There’s not been a great deal in the new car market to really get our juices flowing in recent years, but Swiss company called Micro Mobility Systems AG is one of the few exceptions, with its Microlino electric minicar.
You don’t need the Big Book of Automotive History to determine the car’s main source of inspiration: the Microlino is more or less a modern-day Isetta.
And after six years of concepts, teasers and progress updates, Micro has now opened reservations for Swiss customers, and is allowing everyone else to play around on the online configurator, ready for when order books open in your region.
Configuration also means pricing, so we can now confirm that the cheapest of the Microlino family will come in at 14,990 Euros, or a shade under £13,000. That gets you a car in ‘Urban’ trim, with a simple specification list, the choice of two colours (white, and the satsuma-hued Amsterdam Orange), and a modest 6kWh battery pack offering 91km (56.5 miles) of range, with a 90km/h (56mph) top speed.
While that sounds like a lot of money when you can go out and buy a Dacia Sandero for eight grand (with more performance, seats, and unlike the light quadricycle regulations of the Microlino, the ability to satisfy more stringent crash testing regulations), it compares favourably with others in its class.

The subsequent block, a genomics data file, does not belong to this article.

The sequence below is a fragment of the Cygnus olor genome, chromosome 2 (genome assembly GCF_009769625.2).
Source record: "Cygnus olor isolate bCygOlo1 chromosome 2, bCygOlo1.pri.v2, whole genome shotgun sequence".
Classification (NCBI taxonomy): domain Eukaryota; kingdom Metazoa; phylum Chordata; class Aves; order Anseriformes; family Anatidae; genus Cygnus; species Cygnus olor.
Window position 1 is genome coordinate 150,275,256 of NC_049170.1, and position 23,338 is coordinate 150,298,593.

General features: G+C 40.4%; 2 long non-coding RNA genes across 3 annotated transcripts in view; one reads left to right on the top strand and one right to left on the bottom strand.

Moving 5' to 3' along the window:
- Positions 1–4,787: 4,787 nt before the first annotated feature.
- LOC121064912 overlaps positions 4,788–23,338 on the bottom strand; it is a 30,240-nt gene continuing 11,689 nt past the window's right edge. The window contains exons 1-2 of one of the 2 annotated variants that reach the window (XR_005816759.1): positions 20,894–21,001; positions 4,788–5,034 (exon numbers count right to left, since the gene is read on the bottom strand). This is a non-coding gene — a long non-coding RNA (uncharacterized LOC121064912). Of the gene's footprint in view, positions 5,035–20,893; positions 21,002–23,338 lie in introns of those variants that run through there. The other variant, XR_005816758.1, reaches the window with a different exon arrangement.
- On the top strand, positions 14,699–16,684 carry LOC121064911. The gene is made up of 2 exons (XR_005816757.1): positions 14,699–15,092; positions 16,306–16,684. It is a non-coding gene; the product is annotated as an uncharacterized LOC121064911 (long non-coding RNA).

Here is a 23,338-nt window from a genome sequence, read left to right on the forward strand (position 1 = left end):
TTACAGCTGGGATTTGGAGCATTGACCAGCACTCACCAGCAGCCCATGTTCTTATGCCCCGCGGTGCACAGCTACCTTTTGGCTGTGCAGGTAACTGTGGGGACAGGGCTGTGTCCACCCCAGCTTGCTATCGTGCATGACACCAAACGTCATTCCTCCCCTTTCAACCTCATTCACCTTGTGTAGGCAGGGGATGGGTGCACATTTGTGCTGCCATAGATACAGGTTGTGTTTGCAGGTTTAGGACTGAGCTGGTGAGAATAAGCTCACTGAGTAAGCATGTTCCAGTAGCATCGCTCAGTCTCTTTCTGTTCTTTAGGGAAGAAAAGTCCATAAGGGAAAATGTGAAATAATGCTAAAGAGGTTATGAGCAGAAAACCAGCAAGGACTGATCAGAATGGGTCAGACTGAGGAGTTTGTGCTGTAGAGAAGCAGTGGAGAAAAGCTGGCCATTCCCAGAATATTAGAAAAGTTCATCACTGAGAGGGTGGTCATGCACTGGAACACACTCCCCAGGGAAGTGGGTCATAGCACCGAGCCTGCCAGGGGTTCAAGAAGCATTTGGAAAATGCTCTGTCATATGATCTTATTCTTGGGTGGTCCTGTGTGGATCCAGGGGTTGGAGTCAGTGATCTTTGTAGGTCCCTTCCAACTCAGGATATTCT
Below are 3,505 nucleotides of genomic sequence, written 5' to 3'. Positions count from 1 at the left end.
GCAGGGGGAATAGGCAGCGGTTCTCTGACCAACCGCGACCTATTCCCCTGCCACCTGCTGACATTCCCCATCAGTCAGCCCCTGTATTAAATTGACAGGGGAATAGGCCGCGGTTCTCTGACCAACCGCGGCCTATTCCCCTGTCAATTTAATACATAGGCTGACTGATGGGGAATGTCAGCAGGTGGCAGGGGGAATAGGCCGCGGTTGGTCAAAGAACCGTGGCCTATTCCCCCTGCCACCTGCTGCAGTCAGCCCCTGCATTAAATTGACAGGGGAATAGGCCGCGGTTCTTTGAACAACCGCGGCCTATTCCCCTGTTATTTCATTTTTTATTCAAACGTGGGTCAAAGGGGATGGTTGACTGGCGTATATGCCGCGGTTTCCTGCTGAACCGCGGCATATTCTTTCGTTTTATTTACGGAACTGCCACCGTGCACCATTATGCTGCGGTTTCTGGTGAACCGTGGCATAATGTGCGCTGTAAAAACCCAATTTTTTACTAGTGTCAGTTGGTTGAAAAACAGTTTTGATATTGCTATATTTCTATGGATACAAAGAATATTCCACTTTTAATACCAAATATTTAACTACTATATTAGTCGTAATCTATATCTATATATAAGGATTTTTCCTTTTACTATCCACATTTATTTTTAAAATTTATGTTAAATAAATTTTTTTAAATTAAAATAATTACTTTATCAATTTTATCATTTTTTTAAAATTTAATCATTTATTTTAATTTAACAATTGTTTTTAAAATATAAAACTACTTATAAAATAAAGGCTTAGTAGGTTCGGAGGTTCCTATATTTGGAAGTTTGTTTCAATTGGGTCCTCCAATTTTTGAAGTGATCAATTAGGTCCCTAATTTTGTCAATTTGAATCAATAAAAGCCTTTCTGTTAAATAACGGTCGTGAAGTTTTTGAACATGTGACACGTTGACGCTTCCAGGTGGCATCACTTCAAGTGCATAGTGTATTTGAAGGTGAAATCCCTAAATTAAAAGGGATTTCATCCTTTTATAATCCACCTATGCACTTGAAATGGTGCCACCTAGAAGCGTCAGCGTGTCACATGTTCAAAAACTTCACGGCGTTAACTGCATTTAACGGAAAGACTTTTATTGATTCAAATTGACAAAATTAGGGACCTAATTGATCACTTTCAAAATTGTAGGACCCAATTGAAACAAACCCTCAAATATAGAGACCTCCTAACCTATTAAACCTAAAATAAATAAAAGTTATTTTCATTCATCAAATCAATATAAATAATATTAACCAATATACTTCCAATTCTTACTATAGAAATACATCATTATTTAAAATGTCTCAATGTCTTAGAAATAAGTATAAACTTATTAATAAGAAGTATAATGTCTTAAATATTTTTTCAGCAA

A Citroën Ami, for instance, will cost you £8495, but tops out at 28mph and runs out of juice ten miles earlier than the nouveaux-Isetta. The 50mph, 50-mile Renault Twizy, classed as a heavy quadricycle under European definitions, is no longer on sale in the UK, but costs 12,300 Euros in France (about £10,600, and that includes a 900 Euro government bonus), plus another 590 Euros if you want a pair of half-doors.
You only get the one door with the Microlino, but it’s a big refrigerator-style thing like the original Isetta, and closes out the elements entirely. Step up the price to 20,990 Euros for the Pioneer Series, and you add everything from vegan leather trim to a soft-close door and included Micro kick-scooter. Dolce trim is the vivid option, with a veritable fruit salad of colour choices.
The big draw with pricier Microlinos will be a 177km range (110 miles). Micro calls this the “medium range” battery, with a 230km (143-mile) pack expected in future. For city use though, it might be that even the basic model is more than enough for many.
The other draw is that the fancy ones will be available first: Micro is pitching for a summer 2022 delivery for those first Swiss customers, while the cheapest model will arrive fashionably late, deliveries starting in the second quarter of 2023.
It’s been a tough journey for Micro – international goings-on of the last few years have pushed back its plans somewhat – but with thousands of reservation holders already, perhaps we’ll now see a steady trickle of the cute retro microcars appearing on Europe’s roads.